By Tyler Clifford
NEW YORK (Reuters) – Michael K. Williams, best known for playing shotgun toting drug dealer Omar Little in the HBO crime drama “The Wire,” was remembered by his colleagues as an actor with a special talent for humanizing the characters he portrayed, bringing his own experience as a Black man growing in New York to his roles.
Williams, who also won praise for his roles in “Boardwalk Empire,” “Bessie” and “Lovecraft Country,” was found dead in his Brooklyn apartment on Monday, the New York Police Department said. He was 54. An investigation into the cause of death is underway.
“The depth of my love for this brother can only be matched by the depth of my pain learning of his loss,” Wendell Pierce, who played Detective Bunk Moreland in “The Wire,” wrote in a Twitter (NYSE:) thread.
Williams had “the ability to give voice to the human condition portraying the lives of those whose humanity is seldom elevated until he sings their truth,” Pierce said.
“The Wire” was a TV series set in Baltimore that tells the story of the narcotics trade through the perspective of criminals, police and the people caught up between them. Critics praised Williams for his portrayal of Little, a homosexual drug dealer at war with his rivals.
Williams was transparent about his own bouts with drug addiction, telling NPR in 2016 that he brought his personal experiences to the character.
In a 2015 profile in The Guardian, Williams explained how he incorporated his life on the small screen.
“I use my job to engage empathy and compassion for people society might stereotype or ostracize,” he told the newspaper. “No one wakes up and says ‘I’m going to become a drug-dealer’ or ‘I’m going to become a stick-up kid.’ No. There is a series of events that makes them feel this is the only way out. As a Black man growing up in the hood, I bear witness to some of those events.”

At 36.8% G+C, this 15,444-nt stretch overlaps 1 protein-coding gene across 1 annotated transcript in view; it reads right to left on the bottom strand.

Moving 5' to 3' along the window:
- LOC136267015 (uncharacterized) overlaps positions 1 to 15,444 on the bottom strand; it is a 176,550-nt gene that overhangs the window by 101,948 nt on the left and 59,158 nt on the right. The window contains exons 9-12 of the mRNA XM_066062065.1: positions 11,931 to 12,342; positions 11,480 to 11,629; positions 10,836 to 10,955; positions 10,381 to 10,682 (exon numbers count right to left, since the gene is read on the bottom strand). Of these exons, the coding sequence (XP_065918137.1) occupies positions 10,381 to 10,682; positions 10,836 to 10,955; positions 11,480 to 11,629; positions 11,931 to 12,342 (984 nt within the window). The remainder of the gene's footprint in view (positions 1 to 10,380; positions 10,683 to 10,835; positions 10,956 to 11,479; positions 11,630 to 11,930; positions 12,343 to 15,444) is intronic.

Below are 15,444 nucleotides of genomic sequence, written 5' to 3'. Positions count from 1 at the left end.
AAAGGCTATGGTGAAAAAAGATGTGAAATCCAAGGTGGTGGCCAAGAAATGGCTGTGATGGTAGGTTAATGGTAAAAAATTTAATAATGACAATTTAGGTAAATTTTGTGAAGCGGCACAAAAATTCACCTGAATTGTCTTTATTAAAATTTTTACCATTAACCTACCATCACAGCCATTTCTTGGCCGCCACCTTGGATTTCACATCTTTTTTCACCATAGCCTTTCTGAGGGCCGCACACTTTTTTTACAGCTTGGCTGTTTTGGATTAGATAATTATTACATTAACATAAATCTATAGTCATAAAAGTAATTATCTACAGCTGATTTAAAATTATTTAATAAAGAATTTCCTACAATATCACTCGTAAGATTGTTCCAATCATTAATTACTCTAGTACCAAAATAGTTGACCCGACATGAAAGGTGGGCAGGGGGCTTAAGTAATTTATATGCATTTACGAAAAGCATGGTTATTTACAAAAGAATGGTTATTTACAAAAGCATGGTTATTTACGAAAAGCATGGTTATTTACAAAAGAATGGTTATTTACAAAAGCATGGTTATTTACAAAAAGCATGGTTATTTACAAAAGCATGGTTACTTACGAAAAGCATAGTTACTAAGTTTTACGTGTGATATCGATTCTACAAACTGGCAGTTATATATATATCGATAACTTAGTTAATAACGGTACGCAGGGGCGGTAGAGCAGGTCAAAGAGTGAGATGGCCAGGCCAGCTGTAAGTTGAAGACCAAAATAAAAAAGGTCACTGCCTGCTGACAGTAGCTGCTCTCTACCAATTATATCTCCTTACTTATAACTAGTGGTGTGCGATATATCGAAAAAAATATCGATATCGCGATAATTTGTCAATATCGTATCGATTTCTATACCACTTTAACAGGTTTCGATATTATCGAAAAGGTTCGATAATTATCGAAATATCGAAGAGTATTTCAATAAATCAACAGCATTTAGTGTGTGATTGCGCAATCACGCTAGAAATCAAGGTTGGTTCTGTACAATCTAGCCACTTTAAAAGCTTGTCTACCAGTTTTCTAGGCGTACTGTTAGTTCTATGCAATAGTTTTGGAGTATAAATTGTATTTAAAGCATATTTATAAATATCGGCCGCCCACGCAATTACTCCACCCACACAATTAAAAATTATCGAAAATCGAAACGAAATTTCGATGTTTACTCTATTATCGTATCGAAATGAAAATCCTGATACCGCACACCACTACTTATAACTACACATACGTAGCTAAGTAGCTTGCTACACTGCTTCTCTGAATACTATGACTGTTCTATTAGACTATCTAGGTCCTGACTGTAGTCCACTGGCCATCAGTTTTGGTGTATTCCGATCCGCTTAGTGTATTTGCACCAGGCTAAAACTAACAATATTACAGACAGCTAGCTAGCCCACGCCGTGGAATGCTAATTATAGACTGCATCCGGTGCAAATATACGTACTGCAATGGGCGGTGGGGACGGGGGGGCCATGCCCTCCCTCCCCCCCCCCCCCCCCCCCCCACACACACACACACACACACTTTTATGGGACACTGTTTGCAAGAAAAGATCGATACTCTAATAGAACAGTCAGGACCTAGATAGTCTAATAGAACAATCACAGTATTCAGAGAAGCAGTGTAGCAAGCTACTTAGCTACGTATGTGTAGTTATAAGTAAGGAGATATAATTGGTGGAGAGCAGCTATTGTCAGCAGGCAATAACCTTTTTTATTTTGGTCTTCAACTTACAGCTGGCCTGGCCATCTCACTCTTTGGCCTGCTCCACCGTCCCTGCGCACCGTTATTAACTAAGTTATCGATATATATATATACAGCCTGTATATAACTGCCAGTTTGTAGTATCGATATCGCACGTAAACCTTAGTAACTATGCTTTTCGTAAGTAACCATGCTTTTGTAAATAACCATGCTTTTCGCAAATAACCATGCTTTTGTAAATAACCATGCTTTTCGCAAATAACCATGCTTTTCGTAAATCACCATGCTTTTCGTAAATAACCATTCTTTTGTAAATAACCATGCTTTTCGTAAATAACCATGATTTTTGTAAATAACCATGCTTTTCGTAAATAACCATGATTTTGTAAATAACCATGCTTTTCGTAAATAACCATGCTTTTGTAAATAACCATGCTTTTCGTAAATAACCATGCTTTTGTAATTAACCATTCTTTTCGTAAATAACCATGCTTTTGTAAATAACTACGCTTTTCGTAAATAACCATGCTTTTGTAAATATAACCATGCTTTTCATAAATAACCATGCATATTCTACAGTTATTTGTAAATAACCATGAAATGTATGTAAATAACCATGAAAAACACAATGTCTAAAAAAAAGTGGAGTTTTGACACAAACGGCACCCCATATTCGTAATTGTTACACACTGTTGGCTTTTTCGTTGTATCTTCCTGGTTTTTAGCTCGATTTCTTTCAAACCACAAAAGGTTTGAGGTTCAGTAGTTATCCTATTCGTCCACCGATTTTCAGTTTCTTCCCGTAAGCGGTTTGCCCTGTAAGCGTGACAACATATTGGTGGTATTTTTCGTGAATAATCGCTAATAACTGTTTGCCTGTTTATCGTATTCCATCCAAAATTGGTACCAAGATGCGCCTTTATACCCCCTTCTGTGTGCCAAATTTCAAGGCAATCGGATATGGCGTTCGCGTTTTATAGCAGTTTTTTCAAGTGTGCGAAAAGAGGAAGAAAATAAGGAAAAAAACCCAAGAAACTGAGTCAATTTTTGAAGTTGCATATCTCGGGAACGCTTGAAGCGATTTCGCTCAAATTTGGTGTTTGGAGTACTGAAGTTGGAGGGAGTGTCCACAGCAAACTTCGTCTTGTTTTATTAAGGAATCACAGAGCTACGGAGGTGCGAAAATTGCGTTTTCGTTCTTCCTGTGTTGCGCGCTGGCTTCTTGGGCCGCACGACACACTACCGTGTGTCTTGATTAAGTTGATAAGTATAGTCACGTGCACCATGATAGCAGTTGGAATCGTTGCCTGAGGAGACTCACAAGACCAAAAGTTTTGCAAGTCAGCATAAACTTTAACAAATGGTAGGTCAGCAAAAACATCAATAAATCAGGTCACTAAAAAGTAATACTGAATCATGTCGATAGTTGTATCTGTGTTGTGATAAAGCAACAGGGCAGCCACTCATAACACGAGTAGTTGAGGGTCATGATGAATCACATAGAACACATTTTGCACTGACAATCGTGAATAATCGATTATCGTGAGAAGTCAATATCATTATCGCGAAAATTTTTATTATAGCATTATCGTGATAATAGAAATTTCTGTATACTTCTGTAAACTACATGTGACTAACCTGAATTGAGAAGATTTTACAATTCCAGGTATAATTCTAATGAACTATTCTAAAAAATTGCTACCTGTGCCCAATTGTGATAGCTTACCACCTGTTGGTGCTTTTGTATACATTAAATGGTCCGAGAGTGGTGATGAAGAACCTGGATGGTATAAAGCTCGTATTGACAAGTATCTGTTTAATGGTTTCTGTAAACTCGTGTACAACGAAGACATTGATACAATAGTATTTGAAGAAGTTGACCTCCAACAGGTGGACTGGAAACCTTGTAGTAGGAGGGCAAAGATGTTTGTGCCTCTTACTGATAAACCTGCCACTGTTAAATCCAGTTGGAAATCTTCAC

After “The Wire” ended in 2008, Williams was cast as powerful African-American gangster Chalky White in “Boardwalk Empire,” an HBO series set in Atlantic City, New Jersey during the Prohibition era of the 1920’s.
During his career, Williams earned Emmy nominations for performances in HBO’s “Bessie,” “The Night Of” and “Lovecraft Country,” in addition to a nod for his role in the 2019 Netflix (NASDAQ:) series “When They See Us.”
“When They See Us” tells the real-life story of five teenagers falsely accused of a brutal attack on a female jogger in New York’s Central Park. The so-called Central Park Five were eventually exonerated after spending years in prison.
The creator of the series, Ava DuVernay, and actors Niecy Nash and Jharrel Jerome also memorialized Williams on Instagram.
“I remember you sending me a picture of yourself as a young man and sharing with me that the boys whose story we were telling were a reflection of you – and we were going to get it right,” DuVernay said.
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